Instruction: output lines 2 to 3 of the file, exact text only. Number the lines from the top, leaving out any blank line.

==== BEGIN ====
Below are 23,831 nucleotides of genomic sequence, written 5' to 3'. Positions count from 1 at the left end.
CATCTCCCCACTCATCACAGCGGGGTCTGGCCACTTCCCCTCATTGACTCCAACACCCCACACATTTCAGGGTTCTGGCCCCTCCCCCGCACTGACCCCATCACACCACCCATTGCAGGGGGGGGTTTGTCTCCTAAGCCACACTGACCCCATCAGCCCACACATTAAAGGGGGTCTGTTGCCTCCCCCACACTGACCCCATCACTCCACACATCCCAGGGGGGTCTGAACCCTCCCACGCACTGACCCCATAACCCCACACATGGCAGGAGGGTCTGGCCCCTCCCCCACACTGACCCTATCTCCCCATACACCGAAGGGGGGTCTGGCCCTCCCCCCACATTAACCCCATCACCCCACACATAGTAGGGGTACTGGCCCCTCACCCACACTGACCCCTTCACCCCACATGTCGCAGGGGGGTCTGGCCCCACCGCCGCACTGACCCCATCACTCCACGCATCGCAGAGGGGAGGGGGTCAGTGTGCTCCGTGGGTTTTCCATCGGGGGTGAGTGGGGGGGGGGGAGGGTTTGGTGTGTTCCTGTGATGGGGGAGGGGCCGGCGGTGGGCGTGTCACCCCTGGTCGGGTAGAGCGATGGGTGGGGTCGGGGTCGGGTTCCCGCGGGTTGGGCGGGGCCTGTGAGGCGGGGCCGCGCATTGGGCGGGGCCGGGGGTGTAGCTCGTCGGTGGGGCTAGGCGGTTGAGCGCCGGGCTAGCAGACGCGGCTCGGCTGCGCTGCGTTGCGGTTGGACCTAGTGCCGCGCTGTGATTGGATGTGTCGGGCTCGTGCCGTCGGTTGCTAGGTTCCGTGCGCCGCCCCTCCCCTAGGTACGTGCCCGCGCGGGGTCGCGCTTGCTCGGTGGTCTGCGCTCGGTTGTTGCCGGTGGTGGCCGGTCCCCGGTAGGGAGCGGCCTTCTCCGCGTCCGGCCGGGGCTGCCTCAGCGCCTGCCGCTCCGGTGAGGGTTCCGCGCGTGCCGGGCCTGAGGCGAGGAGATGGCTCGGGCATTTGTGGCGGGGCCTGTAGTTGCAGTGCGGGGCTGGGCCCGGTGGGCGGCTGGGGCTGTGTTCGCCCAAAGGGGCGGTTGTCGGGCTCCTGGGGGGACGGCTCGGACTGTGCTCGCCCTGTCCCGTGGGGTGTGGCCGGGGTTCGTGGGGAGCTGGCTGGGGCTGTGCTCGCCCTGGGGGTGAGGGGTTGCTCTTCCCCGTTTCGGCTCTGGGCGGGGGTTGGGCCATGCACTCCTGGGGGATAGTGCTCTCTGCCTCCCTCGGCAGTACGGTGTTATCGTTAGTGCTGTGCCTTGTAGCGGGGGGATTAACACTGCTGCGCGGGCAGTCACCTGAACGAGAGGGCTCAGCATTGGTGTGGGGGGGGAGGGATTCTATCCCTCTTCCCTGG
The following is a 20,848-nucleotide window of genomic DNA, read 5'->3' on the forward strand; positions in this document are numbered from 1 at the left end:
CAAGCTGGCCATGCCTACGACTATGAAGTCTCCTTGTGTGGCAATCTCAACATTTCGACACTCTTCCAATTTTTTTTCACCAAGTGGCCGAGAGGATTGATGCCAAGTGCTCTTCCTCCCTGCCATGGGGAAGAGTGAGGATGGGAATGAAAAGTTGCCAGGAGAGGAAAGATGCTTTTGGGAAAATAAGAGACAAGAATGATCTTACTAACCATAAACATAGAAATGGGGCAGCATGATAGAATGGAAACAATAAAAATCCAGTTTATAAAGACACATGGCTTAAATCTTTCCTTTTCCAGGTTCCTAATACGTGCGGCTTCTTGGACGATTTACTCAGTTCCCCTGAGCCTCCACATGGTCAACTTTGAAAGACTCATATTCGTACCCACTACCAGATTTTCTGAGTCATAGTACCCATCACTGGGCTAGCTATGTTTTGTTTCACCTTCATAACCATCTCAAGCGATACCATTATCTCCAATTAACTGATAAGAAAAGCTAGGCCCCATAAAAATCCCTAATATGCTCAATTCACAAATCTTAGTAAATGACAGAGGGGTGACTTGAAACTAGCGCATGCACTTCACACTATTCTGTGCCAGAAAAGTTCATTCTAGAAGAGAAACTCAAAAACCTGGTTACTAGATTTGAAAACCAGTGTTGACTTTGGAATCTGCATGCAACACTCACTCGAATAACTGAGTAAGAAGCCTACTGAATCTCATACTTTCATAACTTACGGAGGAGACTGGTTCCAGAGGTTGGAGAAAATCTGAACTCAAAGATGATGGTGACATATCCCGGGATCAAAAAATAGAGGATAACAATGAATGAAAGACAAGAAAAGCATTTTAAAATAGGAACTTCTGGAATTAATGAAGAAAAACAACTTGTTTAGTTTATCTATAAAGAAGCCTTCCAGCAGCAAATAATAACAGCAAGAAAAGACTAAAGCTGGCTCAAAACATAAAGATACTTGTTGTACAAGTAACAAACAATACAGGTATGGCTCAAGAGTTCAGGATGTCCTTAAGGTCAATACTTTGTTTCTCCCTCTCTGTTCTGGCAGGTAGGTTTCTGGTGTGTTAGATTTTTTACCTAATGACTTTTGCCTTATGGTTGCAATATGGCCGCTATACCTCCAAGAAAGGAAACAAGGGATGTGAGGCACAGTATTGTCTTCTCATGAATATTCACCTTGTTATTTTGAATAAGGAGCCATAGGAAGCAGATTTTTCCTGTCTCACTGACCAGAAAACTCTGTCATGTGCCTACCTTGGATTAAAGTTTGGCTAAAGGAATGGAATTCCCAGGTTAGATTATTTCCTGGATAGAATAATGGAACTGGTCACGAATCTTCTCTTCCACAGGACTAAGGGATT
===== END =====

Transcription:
CATCTCCCCACTCATCACAGCGGGGTCTGGCCACTTCCCCTCATTGACTCCAACACCCCACACATTTCAGGGTTCTGGCCCCTCCCCCGCACTGACCCCATCACACCACCCATTGCAGGGGGGGGTTTGTCTCCTAAGCCACACTGACCCCATCAGCCCACACATTAAAGGGGGTCTGTTGCCTCCCCCACACTGACCCCATCACTCCACACATCCCAGGGGGGTCTGAACCCTCCCACGCACTGACCCCATAACCCCACACATGGCAGGAGGGTCTGGCCCCTCCCCCACACTGACCCTATCTCCCCATACACCGAAGGGGGGTCTGGCCCTCCCCCCACATTAACCCCATCACCCCACACATAGTAGGGGTACTGGCCCCTCACCCACACTGACCCCTTCACCCCACATGTCGCAGGGGGGTCTGGCCCCACCGCCGCACTGACCCCATCACTCCACGCATCGCAGAGGGGAGGGGGTCAGTGTGCTCCGTGGGTTTTCCATCGGGGGTGAGTGGGGGGGGGGGAGGGTTTGGTGTGTTCCTGTGATGGGGGAGGGGCCGGCGGTGGGCGTGTCACCCCTGGTCGGGTAGAGCGATGGGTGGGGTCGGGGTCGGGTTCCCGCGGGTTGGGCGGGGCCTGTGAGGCGGGGCCGCGCATTGGGCGGGGCCGGGGGTGTAGCTCGTCGGTGGGGCTAGGCGGTTGAGCGCCGGGCTAGCAGACGCGGCTCGGCTGCGCTGCGTTGCGGTTGGACCTAGTGCCGCGCTGTGATTGGATGTGTCGGGCTCGTGCCGTCGGTTGCTAGGTTCCGTGCGCCGCCCCTCCCCTAGGTACGTGCCCGCGCGGGGTCGCGCTTGCTCGGTGGTCTGCGCTCGGTTGTTGCCGGTGGTGGCCGGTCCCCGGTAGGGAGCGGCCTTCTCCGCGTCCGGCCGGGGCTGCCTCAGCGCCTGCCGCTCCGGTGAGGGTTCCGCGCGTGCCGGGCCTGAGGCGAGGAGATGGCTCGGGCATTTGTGGCGGGGCCTGTAGTTGCAGTGCGGGGCTGGGCCCGGTGGGCGGCTGGGGCTGTGTTCGCCCAAAGGGGCGGTTGTCGGGCTCCTGGGGGGACGGCTCGGACTGTGCTCGCCCTGTCCCGTGGGGTGTGGCCGGGGTTCGTGGGGAGCTGGCTGGGGCTGTGCTCGCCCTGGGGGTGAGGGGTTGCTCTTCCCCGTTTCGGCTCTGGGCGGGGGTTGGGCCATGCACTCCTGGGGGATAGTGCTCTCTGCCTCCCTCGGCAGTACGGTGTTATCGTTAGTGCTGTGCCTTGTAGCGGGGGGATTAACACTGCTGCGCGGGCAGTCACCTGAACGAGAGGGCTCAGCATTGGTGTGGGGGGGGAGGGATTCTATCCCTCTTCCCTGG
The following is a 20,848-nucleotide window of genomic DNA, read 5'->3' on the forward strand; positions in this document are numbered from 1 at the left end: